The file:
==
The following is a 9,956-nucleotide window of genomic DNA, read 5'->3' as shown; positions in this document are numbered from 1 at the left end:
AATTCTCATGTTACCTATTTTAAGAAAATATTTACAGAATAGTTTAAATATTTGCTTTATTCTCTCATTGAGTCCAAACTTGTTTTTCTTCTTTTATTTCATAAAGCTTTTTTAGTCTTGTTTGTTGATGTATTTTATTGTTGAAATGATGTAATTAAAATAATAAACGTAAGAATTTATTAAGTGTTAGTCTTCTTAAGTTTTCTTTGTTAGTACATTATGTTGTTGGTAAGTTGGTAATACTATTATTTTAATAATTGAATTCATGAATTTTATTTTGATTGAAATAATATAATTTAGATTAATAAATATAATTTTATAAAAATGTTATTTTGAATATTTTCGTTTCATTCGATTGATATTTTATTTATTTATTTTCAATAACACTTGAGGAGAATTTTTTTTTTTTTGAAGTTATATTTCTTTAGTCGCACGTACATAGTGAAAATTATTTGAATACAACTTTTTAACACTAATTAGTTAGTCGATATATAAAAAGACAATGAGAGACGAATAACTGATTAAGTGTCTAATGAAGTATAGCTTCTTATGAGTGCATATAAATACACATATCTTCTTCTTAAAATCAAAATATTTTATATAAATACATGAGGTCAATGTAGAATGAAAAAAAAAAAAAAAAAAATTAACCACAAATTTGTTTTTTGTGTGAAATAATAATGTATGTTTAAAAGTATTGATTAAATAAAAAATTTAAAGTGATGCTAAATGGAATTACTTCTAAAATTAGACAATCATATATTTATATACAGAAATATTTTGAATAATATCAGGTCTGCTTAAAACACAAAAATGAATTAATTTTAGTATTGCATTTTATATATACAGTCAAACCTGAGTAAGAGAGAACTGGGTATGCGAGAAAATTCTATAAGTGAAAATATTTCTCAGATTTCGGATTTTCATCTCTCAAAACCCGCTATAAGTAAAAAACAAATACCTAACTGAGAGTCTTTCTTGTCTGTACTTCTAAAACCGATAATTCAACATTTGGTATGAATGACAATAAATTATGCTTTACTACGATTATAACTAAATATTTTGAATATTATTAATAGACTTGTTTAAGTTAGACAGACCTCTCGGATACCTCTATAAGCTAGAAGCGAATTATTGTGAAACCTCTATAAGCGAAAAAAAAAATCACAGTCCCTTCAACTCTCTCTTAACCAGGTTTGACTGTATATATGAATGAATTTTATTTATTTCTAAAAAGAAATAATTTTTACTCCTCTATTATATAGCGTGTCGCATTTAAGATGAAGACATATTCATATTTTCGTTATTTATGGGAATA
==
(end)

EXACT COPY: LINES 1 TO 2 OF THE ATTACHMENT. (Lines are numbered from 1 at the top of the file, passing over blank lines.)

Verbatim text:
The following is a 9,956-nucleotide window of genomic DNA, read 5'->3' as shown; positions in this document are numbered from 1 at the left end:
AATTCTCATGTTACCTATTTTAAGAAAATATTTACAGAATAGTTTAAATATTTGCTTTATTCTCTCATTGAGTCCAAACTTGTTTTTCTTCTTTTATTTCATAAAGCTTTTTTAGTCTTGTTTGTTGATGTATTTTATTGTTGAAATGATGTAATTAAAATAATAAACGTAAGAATTTATTAAGTGTTAGTCTTCTTAAGTTTTCTTTGTTAGTACATTATGTTGTTGGTAAGTTGGTAATACTATTATTTTAATAATTGAATTCATGAATTTTATTTTGATTGAAATAATATAATTTAGATTAATAAATATAATTTTATAAAAATGTTATTTTGAATATTTTCGTTTCATTCGATTGATATTTTATTTATTTATTTTCAATAACACTTGAGGAGAATTTTTTTTTTTTTGAAGTTATATTTCTTTAGTCGCACGTACATAGTGAAAATTATTTGAATACAACTTTTTAACACTAATTAGTTAGTCGATATATAAAAAGACAATGAGAGACGAATAACTGATTAAGTGTCTAATGAAGTATAGCTTCTTATGAGTGCATATAAATACACATATCTTCTTCTTAAAATCAAAATATTTTATATAAATACATGAGGTCAATGTAGAATGAAAAAAAAAAAAAAAAAAATTAACCACAAATTTGTTTTTTGTGTGAAATAATAATGTATGTTTAAAAGTATTGATTAAATAAAAAATTTAAAGTGATGCTAAATGGAATTACTTCTAAAATTAGACAATCATATATTTATATACAGAAATATTTTGAATAATATCAGGTCTGCTTAAAACACAAAAATGAATTAATTTTAGTATTGCATTTTATATATACAGTCAAACCTGAGTAAGAGAGAACTGGGTATGCGAGAAAATTCTATAAGTGAAAATATTTCTCAGATTTCGGATTTTCATCTCTCAAAACCCGCTATAAGTAAAAAACAAATACCTAACTGAGAGTCTTTCTTGTCTGTACTTCTAAAACCGATAATTCAACATTTGGTATGAATGACAATAAATTATGCTTTACTACGATTATAACTAAATATTTTGAATATTATTAATAGACTTGTTTAAGTTAGACAGACCTCTCGGATACCTCTATAAGCTAGAAGCGAATTATTGTGAAACCTCTATAAGCGAAAAAAAAAATCACAGTCCCTTCAACTCTCTCTTAACCAGGTTTGACTGTATATATGAATGAATTTTATTTATTTCTAAAAAGAAATAATTTTTACTCCTCTATTATATAGCGTGTCGCATTTAAGATGAAGACATATTCATATTTTCGTTATTTATGGGAATA